Fri 22 Aug 2014
Posted by sugarland
Mosquitoes are a constant pest that everyone agrees we’d be better off without. Aside from being a nuisance when we want to enjoy nice weather, mosquitoes are also well known for giving us red bumps and itchy skin for days after they bite. However, these insects can do a lot worse than just give you a spot to scratch. Like West Nile virus before it, Chikungunya virus has been making headlines this past year and we largely have mosquitoes to thank for it.
What Does This Virus Do?
The most common symptoms that accompany infection include joint pain and severe fever. Other symptoms people have reported are muscle pain, headache, rash and joint swelling. While some people may not show any symptoms, the majority of those who have been infected by Chikungunya virus display some combination of the above. Generally, these symptoms will show themselves within three to seven days after infection takes place.
Fortunately, death by Chikungunya virus is still rare. However, the severity of the above symptoms cannot be exaggerated and are sometimes so bad, they become disabling. Most, though, improve within a week. Some unlucky people may experience their joint pain for months. Once recovered, an individual is most likely immune from further infections.
Some people are at risk for a more severe version of Chikungunya virus. The elderly (those over 65) and people with heart disease, diabetes or high blood pressure are candidates. Newborns who get infected shortly after birth are also prone to worse bouts of the disease.
At the moment, there is no real treatment for Chikungunya virus. Obviously, if you’re experiencing any of the above symptoms, you should go see a doctor immediately. This is especially true if you’ve been traveling out of the country recently.
The closest thing to a treatment involves getting plenty of rest so your body is able to fight the virus as best it can. Drink fluids constantly so you don’t succumb to dehydration. For the pain and fever, take naproxen, paracetamol, acetaminophen and ibuprofen. Your doctor will probably have some suggestions as well.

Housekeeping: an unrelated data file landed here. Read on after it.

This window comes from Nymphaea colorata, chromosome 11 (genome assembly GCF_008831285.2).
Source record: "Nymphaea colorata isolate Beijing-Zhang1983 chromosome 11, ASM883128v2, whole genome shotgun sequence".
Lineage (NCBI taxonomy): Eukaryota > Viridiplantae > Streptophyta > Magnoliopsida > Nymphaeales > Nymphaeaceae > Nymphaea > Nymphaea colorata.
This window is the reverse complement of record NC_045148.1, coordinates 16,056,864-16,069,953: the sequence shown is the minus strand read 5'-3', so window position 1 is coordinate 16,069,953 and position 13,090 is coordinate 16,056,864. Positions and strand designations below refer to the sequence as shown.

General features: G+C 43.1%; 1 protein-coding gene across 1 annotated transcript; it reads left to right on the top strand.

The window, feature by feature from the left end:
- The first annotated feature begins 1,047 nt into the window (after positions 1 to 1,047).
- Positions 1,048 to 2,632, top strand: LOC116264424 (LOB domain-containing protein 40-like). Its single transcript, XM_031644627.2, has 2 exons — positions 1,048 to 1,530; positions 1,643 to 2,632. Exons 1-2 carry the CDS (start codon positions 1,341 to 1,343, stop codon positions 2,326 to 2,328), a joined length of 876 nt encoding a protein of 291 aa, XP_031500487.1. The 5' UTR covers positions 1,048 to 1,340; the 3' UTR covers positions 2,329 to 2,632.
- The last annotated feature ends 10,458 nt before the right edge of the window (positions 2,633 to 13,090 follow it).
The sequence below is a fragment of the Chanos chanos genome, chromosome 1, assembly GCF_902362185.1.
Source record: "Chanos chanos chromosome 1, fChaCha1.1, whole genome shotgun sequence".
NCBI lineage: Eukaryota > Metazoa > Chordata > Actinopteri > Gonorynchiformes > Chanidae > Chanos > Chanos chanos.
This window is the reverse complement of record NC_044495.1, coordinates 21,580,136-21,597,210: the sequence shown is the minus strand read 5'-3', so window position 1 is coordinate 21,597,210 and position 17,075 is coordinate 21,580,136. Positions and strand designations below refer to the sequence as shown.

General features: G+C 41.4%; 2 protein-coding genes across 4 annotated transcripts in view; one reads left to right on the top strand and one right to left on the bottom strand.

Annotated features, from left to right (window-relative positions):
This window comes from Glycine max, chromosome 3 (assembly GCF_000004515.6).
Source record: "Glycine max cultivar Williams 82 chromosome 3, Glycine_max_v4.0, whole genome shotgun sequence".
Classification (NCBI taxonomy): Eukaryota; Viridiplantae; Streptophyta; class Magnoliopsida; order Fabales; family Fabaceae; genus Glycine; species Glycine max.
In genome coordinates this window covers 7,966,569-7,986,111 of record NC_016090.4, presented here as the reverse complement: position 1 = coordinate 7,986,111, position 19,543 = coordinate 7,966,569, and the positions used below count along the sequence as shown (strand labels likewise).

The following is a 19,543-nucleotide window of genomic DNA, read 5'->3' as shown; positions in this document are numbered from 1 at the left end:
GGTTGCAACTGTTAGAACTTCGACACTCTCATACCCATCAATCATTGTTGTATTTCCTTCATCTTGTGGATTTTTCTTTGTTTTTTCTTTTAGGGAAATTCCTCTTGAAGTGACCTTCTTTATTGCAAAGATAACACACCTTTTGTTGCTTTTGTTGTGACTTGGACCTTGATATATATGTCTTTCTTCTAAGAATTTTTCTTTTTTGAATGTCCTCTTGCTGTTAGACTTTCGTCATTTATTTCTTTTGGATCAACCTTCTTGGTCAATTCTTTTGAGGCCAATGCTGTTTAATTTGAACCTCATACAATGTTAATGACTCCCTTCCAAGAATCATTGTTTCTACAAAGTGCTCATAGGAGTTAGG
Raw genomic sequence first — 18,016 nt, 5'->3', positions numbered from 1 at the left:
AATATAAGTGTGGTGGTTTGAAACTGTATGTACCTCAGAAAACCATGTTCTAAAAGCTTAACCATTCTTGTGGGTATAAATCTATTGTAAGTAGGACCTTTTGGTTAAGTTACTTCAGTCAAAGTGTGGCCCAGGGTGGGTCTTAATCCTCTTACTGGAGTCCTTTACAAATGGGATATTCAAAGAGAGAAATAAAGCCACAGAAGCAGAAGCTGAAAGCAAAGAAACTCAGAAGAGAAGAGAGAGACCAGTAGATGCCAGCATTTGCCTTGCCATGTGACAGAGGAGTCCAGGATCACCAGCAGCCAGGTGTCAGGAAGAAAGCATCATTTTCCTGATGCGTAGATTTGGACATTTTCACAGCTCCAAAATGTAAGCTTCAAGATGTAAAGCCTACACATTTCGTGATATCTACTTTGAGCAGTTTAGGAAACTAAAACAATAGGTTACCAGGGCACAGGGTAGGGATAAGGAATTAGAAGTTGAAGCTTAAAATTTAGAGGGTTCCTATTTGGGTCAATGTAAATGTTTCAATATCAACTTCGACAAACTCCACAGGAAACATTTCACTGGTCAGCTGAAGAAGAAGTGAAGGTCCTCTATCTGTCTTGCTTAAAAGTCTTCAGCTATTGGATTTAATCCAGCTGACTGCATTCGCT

How Does the Disease Spread?
Like West Nile virus, Chikungunya virus is carried by mosquitoes. The best carrier of this terrifying disease is known as the tiger mosquito. This native species is active during the day, travels in huge numbers and is extremely aggressive. While it is particularly common in the southeast of the country, the tiger mosquito has shown up as far north as New York and Connecticut. As their name suggests, they are recognizable because of their black and white stripes.
Keep in mind, though, that other mosquitoes can carry the virus too. All it takes is one person who is infected to get bitten by one. The next time that carrier mosquito bites someone, they’ll essentially be pollinating them with this awful disease.
Although they just showed up in the US this fall, Chikungunya-carrying mosquitoes have been busy. Recently, six people in southern Louisiana alone were diagnosed with the virus. Most of these individuals were from the Greater New Orleans area, which sadly means they have been around plenty of other people who could have been infected as well.
Scarier still is that Texas has confirmed they’ve tested a native mosquito with the disease. Up until now, speculation had been that recent travelers were bringing the disease back with them. However, now it would seem Chikungunya virus no longer needs their help. With 484 confirmed cases throughout the country, Texas is home to 10 of them.
So although you probably never made an effort to be nice to mosquitoes, it’s now especially important to avoid them. This also means dumping out standing water, which is a choice home for these pests. To learn more about Sugarland Exterminating’s effective mosquito control options, call today, (337) 233-3800.